Senators Hassan, Murkowski Introduce Bipartisan Legislation to Increase Access to Medication-Assisted Treatment for Substance Use Disorder
Senators Maggie Hassan (D-NH) and Lisa Murkowski (R-AK) today introduced bipartisan legislation that would help health care providers more effectively treat patients suffering from substance use disorder. The bipartisan Mainstreaming Addiction Treatment (MAT) Act would eliminate an outdated requirement that needlessly restricts health care providers from prescribing buprenorphine, a proven medication-assisted treatment that has helped countless Americans struggling with substance use disorder. Companion legislation has also been introduced in the House of Representatives.
“Medication-assisted treatment is the gold standard for treating substance use disorder, and we need to break down the barriers that prevent more health care providers from treating patients in need,” Senator Hassan said. “I urge my colleagues in the Senate to support this commonsense, bipartisan measure in order to expand access to buprenorphine and help more people get on the road to recovery.”
“If healthcare professionals are able to prescribe opioids to patients, then they should able to prescribe medications that help manage opioid dependence as well. By removing barriers to life-saving medication-assisted treatments that have been clinically proven to help patients safely reduce or even end their dependence on opioids, we can ensure Americans struggling with substance abuse have access to the treatment they need to fully recover,” said Senator Murkowski. “This bill also addresses some of the geographical challenges that many face in Alaska, by allowing community health aides and practitioners to offer MAT working with a provider through telemedicine. Overcoming addiction is already difficult enough. I’m proud to support this effort to increase access to recovery services and save lives.”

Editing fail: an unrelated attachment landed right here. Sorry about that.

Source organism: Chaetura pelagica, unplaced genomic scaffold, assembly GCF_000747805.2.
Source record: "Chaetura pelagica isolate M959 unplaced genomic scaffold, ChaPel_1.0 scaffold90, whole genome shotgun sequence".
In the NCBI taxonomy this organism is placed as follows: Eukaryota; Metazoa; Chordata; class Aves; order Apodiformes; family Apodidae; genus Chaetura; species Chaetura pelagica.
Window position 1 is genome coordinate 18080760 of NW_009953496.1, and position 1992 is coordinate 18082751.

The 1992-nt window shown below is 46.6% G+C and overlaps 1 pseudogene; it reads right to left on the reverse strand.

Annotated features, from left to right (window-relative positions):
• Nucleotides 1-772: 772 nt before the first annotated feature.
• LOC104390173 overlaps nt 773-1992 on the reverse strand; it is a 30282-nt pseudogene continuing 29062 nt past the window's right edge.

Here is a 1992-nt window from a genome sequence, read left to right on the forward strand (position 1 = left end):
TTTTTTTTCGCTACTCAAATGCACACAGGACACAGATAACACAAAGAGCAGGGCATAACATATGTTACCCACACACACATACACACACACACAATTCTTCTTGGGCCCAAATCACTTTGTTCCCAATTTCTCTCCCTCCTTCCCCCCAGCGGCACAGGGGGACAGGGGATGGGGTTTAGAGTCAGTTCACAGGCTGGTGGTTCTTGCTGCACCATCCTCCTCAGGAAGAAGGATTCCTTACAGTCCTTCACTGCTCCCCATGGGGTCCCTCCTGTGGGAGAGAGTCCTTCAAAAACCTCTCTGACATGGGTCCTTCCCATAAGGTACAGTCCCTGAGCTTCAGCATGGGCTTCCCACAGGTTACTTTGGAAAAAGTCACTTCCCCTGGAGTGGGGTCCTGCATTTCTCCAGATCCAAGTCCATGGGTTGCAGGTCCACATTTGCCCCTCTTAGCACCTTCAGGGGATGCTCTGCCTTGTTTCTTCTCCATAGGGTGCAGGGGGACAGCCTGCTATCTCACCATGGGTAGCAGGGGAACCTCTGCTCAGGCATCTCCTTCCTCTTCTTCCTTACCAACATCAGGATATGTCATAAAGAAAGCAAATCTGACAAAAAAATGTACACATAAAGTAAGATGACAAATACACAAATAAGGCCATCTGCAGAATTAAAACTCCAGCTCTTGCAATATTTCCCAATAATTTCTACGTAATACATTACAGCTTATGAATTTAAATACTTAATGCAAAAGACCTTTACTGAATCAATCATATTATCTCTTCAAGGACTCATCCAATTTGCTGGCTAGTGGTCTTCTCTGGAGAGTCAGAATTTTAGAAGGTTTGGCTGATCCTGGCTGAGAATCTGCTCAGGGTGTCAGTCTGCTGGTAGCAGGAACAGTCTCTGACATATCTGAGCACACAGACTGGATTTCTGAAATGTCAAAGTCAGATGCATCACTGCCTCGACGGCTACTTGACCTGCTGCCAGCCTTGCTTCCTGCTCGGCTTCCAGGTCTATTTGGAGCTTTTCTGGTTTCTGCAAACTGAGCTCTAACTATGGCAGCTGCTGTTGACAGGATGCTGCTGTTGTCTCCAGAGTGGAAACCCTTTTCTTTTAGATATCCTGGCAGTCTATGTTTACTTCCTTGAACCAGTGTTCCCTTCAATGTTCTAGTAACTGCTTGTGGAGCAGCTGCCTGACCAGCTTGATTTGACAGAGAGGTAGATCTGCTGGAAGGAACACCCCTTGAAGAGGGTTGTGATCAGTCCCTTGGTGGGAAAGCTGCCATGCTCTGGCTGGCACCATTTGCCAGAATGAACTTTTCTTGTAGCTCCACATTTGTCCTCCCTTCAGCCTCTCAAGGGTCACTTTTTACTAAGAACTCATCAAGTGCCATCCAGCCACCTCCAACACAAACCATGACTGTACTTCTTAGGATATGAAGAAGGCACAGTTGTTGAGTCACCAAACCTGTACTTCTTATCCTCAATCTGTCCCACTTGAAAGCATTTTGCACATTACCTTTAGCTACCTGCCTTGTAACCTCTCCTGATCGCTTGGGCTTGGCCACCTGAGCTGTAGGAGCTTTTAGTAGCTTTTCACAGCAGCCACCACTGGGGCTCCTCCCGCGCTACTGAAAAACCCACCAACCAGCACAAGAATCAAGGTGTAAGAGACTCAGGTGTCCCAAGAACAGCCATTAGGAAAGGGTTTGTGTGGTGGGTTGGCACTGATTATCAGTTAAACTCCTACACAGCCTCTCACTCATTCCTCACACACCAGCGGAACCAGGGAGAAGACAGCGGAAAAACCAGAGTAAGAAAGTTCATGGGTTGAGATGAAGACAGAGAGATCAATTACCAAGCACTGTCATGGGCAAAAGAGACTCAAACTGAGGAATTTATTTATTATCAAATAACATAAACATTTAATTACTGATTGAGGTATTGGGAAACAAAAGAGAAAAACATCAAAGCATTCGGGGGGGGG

“I’d like to thank Senator Murkowski for introducing this important bill that will allow Alaskans better access to addiction treatment services throughout our state. The vastness of Alaska makes it critical that individuals are able to attain services in their communities, no matter how remote,” said Andy Teuber, Chairman and President of Alaska Native Tribal Health Consortium. “The Community Health Aide Program is essential in providing health care in rural Alaska. By allowing Community Health Aides and Practitioners to dispense needed medications locally, this bill will eliminate the significant travel burden that many Alaskans fighting addiction in rural communities currently face.”
The National Institute on Drug Abuse found MAT used for addiction to opioids can drastically reduce a person’s dependence. The bipartisan MAT Act would eliminate a requirement that requires practitioners to apply for a waiver through the Drug Enforcement Agency in order to prescribe buprenorphine for substance use disorder treatment. The bill would also require that the Secretary of Health and Human Services conduct a national campaign to educate practitioners about the change in law and encourage providers to integrate substance use treatment into their practices. Senator Murkowski worked with Alaskan stakeholders to develop language included in the Mainstreaming Addiction Treatment (MAT) Act that would amend the Controlled Substances Act to allow patients being treated by community health aides or community health practitioners to dispense a narcotic drug in schedule III, IV, or V, such as buprenorphine, or a combination of such drugs, to an individual for medication-assisted treatment if the drug is prescribed by a practitioner through telemedicine.
- In June, 2019, Senator Murkowski introduced the Community Re-Entry through Addiction Treatment to Enhance (CREATE) Opportunities Act, which would help expand access to medication-assisted treatment (MAT) like Suboxone for justice-involved individuals. The CREATE Act also requires that a certified recovery coach, social work professional, or other qualified behavioral health clinician shall work with participants who are recovering from opioid use disorder, with the goal of reducing recidivism rates in Alaska and across the United States.